In praise of the mighty mangold root
Kiwi gardeners are turning to more unusual vegetables, according to an Auckland seed seller.
Helen Mackenzie says she was looking for things to grow in her garden that were not traditionally grown and came across chia, purslane and italian cabbage, among others.
Together with her son, she grows a wide variety of plants for the kitchen as well as for seed selling.
One of the more unusual finds was mangold seeds. This plant is in the beet family Beta vulgaris, related to silverbeet, beetroot and sugar beet.
There are still some retired farmers, or at least their families, who will remember the growing of mangold crops for stock as a winter feed.
This was the main reason for growing the plant in the late 19th century up until the early 1940s, when swedes and turnips took over as a popular stock feed crop.
Early agricultural clubs for children held mangold growing competitions with winners receiving a national award via the Stuart Wilson Cup. The lad pictured won the cup at the Stratford Show in 1928 for his New Zealand record crop that worked out to produce about 423.4 tonnes per hectare.
Mangolds are also known as mangold wurzels, mangels or mangelbeets. They are from the German word meaning chard root and are thought to have been developed from the wild sea beets grown in coastal southern and western Europe.
They are thought to have been introduced to England by Dr John Lettsome in 1804.
In New Zealand, mangolds grew far larger than their American counterparts, despite farmers there scoffing at suggestions they would grow heavier than their own usual 9 kilograms. Instead, ours grew to a whopping 23kg at times.
Manure, and plenty of it, was the secret to growing a goodsized mangold, and the addition of salt at sowing was said to help. They were, for a time, the most valued feed supplement crop for dairy cows in winter time when grass was short.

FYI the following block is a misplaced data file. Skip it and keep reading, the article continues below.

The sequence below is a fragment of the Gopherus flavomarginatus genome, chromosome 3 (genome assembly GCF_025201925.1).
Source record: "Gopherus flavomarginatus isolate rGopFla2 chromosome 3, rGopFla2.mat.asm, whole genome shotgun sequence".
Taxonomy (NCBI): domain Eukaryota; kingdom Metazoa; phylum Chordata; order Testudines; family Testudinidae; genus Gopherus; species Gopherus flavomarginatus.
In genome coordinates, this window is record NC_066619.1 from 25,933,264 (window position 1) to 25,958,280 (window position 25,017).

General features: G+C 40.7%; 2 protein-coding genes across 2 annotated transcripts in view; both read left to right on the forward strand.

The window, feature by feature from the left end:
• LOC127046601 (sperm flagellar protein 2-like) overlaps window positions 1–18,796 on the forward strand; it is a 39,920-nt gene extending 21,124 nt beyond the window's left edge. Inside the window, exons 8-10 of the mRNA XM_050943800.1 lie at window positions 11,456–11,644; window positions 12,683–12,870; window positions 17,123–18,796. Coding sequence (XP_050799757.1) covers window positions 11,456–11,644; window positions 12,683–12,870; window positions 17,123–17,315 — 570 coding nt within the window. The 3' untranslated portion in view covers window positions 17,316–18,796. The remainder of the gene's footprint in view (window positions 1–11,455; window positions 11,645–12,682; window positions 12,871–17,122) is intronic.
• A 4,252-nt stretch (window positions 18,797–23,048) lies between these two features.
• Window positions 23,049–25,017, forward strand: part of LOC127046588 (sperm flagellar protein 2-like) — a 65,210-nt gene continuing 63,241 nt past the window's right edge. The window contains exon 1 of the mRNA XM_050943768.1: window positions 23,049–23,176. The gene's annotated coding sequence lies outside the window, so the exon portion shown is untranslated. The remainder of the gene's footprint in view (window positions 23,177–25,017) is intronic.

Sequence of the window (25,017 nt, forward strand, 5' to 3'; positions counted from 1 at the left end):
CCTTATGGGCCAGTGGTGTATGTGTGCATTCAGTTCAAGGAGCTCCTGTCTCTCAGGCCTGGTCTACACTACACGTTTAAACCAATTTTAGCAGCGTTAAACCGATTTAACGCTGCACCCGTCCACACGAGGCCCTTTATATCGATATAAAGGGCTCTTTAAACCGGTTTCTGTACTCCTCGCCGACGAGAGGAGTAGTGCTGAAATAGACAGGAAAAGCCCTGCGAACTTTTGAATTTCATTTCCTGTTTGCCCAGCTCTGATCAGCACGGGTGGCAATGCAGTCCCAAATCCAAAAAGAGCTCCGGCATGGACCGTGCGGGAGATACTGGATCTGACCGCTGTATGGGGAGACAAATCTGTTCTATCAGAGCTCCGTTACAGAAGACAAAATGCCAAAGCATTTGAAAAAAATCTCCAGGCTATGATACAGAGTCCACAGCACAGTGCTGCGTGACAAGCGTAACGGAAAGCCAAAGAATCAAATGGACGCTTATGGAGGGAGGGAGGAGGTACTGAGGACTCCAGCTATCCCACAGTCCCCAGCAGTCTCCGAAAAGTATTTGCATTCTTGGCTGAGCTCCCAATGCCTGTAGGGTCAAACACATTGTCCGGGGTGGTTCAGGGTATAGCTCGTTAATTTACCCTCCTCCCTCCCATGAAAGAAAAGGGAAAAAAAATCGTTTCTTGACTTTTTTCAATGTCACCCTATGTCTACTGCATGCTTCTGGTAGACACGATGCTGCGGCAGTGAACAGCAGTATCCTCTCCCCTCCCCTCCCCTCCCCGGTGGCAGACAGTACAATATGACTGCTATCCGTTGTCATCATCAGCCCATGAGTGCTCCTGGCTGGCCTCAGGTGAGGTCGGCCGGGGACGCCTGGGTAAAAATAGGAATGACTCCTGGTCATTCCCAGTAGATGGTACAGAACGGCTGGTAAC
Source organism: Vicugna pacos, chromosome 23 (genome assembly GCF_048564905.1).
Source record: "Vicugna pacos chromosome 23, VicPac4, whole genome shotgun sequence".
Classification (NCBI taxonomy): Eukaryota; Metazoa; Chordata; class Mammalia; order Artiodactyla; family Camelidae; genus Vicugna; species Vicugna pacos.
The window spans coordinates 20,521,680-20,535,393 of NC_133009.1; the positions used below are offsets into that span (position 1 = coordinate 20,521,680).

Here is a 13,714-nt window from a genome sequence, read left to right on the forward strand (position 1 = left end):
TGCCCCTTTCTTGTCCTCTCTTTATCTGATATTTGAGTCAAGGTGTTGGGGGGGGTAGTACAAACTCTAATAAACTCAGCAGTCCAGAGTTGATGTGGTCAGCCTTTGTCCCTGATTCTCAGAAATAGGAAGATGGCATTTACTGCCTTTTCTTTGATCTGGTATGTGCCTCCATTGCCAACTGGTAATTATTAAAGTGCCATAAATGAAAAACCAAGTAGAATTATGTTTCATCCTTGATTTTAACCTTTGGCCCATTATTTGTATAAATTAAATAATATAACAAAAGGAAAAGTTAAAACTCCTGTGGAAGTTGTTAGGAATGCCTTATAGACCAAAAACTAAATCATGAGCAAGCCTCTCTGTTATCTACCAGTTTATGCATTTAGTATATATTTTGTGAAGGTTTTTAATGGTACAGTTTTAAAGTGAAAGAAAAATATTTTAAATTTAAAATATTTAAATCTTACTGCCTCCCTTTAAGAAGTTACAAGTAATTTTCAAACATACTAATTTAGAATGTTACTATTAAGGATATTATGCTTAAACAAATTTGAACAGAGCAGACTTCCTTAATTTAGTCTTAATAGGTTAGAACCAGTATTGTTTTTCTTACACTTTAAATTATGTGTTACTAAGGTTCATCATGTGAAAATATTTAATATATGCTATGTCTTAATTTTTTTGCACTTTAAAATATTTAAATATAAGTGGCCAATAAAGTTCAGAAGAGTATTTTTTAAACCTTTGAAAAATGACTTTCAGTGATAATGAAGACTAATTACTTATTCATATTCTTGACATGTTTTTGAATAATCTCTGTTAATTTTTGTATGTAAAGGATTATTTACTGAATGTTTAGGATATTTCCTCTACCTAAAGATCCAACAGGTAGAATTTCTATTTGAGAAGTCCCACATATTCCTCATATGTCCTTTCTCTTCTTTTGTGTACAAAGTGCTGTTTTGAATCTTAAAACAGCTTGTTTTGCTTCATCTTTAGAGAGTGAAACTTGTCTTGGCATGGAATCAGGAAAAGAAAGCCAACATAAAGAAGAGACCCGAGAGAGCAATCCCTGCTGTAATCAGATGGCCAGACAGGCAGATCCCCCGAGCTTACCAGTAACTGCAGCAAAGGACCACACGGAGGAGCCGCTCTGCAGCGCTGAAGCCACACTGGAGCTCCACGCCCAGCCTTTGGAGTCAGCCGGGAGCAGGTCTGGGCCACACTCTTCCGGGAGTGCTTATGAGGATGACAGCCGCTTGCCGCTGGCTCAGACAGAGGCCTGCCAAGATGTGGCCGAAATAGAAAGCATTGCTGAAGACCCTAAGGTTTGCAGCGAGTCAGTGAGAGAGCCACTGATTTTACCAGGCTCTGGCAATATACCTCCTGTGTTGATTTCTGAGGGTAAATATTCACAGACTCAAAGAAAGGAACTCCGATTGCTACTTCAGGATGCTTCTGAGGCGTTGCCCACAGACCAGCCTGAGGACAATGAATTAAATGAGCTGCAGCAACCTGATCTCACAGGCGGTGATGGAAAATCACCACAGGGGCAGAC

Mangolds were lifted and stacked in heaps covered with straw to protect them from the sun for three weeks or so before feeding out. Their high sugar content makes them palatable for stock, but for diabetic humans, a careful consideration.
‘‘They taste sweetish, a bit like beetroot,’’ says Mrs MacKenzie. ‘‘It’s a bit like swedes and other things like that, if you find a way to cook them adequately, there’s no reason why we can’t eat them.’’
The green tops of mangolds are also edible and can be steamed like other greens. There are growers worldwide who make beer and wine from the tubers.
Some studies showed adding salt at sowing improved the yield, and regular weeding and watering are essential.
Koanga Gardens say mangolds can be used in any recipe that calls for beetroot and that they have a sweeter, less earthy taste than beetroot.
The living tubers can be left in the ground and tops picked until required. If they are not to your taste, or you are diabetic, then you may still have reasons to grow this heirloom plant that has played an important part of our agricultural past.
Kings Seeds remind us that they make good animal fodder too. Who knows, if they become popular once again, the mad old English ‘‘ sport’’ of mangold hurling may come back into fashion too.
Winning crop: Harold Willis in 1928 with his national record-setting crop of mangolds.
Beet relative: A variety of mangold available today.